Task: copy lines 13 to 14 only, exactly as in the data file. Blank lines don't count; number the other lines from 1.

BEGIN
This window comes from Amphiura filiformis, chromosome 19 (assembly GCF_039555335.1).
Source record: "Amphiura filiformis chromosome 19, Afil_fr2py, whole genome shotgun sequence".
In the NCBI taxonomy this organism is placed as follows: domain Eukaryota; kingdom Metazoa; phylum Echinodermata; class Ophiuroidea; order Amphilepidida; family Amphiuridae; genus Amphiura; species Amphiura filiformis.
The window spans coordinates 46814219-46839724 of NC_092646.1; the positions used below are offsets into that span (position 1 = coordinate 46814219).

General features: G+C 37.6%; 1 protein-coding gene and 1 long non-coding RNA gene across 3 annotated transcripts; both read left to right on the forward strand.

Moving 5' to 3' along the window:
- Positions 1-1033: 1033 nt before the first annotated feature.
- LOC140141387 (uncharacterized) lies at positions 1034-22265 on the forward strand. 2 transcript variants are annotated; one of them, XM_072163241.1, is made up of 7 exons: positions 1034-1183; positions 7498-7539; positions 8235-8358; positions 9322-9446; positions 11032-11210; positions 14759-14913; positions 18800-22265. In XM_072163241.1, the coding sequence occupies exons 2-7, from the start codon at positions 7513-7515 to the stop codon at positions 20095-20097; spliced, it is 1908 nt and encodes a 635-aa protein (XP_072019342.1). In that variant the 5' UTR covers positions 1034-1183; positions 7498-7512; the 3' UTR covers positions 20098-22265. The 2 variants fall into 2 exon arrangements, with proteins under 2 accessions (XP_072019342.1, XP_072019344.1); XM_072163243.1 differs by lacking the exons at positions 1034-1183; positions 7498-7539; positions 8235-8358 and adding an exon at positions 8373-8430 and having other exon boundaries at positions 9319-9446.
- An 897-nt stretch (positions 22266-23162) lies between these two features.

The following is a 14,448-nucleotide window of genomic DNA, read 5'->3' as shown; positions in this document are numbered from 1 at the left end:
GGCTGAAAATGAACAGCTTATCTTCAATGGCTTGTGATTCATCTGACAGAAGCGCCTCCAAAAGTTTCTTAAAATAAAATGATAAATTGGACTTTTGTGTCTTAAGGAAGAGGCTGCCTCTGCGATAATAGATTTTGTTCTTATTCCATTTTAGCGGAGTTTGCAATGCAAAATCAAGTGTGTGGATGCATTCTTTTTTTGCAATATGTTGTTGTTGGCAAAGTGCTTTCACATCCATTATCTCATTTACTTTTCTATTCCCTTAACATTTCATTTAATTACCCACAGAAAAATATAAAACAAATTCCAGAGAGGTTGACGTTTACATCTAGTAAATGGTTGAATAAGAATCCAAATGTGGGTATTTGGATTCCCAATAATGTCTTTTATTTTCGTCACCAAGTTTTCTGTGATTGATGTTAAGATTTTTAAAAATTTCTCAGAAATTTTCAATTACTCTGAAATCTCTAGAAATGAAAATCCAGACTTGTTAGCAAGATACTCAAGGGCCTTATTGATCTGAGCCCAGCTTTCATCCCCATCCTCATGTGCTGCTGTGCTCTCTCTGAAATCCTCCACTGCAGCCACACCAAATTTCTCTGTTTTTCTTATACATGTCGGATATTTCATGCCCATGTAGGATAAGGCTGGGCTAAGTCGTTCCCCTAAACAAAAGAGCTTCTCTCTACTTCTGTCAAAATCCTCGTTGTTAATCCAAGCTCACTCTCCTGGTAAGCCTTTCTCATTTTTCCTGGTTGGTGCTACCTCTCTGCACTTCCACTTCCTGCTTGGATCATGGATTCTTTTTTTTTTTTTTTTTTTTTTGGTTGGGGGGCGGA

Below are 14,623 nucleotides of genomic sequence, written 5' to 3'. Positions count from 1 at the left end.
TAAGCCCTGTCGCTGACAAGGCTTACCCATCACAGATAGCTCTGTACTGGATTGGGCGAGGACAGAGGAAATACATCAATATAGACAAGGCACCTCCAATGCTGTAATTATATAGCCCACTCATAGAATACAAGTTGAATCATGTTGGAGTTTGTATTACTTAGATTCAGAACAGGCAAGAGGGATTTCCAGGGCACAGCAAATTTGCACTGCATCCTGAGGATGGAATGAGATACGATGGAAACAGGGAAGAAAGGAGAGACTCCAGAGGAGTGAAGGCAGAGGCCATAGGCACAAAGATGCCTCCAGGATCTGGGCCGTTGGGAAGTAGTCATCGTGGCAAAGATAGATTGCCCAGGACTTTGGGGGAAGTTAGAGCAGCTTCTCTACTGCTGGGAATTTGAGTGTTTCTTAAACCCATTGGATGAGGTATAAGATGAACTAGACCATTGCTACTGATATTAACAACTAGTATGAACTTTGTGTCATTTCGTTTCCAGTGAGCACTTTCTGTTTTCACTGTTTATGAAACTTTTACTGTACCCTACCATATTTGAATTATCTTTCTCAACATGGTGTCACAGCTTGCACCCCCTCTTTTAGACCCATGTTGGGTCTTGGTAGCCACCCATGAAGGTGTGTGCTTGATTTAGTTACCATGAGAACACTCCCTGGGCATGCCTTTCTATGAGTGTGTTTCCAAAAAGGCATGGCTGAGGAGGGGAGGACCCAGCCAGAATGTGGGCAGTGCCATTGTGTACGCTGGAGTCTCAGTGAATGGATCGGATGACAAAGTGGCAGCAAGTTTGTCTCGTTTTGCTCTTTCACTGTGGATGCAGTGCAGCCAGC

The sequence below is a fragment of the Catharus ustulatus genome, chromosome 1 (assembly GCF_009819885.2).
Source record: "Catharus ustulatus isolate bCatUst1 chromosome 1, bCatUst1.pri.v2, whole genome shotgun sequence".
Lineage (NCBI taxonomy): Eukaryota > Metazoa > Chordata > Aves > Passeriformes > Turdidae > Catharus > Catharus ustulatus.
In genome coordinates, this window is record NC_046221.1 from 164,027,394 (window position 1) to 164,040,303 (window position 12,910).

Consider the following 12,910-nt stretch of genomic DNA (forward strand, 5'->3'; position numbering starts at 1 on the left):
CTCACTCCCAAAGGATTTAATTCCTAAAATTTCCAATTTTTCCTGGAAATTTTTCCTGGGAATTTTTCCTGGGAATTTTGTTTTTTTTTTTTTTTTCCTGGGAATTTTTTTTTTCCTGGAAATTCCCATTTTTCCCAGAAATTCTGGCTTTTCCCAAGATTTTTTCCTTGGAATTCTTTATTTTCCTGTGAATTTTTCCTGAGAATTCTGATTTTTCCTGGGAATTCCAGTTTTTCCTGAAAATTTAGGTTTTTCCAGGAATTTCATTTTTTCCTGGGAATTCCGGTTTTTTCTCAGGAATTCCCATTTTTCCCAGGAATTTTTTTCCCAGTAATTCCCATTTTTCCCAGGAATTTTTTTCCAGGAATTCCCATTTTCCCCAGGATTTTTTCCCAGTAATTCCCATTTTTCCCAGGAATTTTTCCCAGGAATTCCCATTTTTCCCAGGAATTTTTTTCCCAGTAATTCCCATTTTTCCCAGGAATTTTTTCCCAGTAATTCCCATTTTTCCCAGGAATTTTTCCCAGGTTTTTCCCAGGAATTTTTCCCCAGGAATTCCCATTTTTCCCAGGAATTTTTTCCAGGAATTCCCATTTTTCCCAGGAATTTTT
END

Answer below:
TAAGCCCTGTCGCTGACAAGGCTTACCCATCACAGATAGCTCTGTACTGGATTGGGCGAGGACAGAGGAAATACATCAATATAGACAAGGCACCTCCAATGCTGTAATTATATAGCCCACTCATAGAATACAAGTTGAATCATGTTGGAGTTTGTATTACTTAGATTCAGAACAGGCAAGAGGGATTTCCAGGGCACAGCAAATTTGCACTGCATCCTGAGGATGGAATGAGATACGATGGAAACAGGGAAGAAAGGAGAGACTCCAGAGGAGTGAAGGCAGAGGCCATAGGCACAAAGATGCCTCCAGGATCTGGGCCGTTGGGAAGTAGTCATCGTGGCAAAGATAGATTGCCCAGGACTTTGGGGGAAGTTAGAGCAGCTTCTCTACTGCTGGGAATTTGAGTGTTTCTTAAACCCATTGGATGAGGTATAAGATGAACTAGACCATTGCTACTGATATTAACAACTAGTATGAACTTTGTGTCATTTCGTTTCCAGTGAGCACTTTCTGTTTTCACTGTTTATGAAACTTTTACTGTACCCTACCATATTTGAATTATCTTTCTCAACATGGTGTCACAGCTTGCACCCCCTCTTTTAGACCCATGTTGGGTCTTGGTAGCCACCCATGAAGGTGTGTGCTTGATTTAGTTACCATGAGAACACTCCCTGGGCATGCCTTTCTATGAGTGTGTTTCCAAAAAGGCATGGCTGAGGAGGGGAGGACCCAGCCAGAATGTGGGCAGTGCCATTGTGTACGCTGGAGTCTCAGTGAATGGATCGGATGACAAAGTGGCAGCAAGTTTGTCTCGTTTTGCTCTTTCACTGTGGATGCAGTGCAGCCAGC

The sequence below is a fragment of the Catharus ustulatus genome, chromosome 1 (assembly GCF_009819885.2).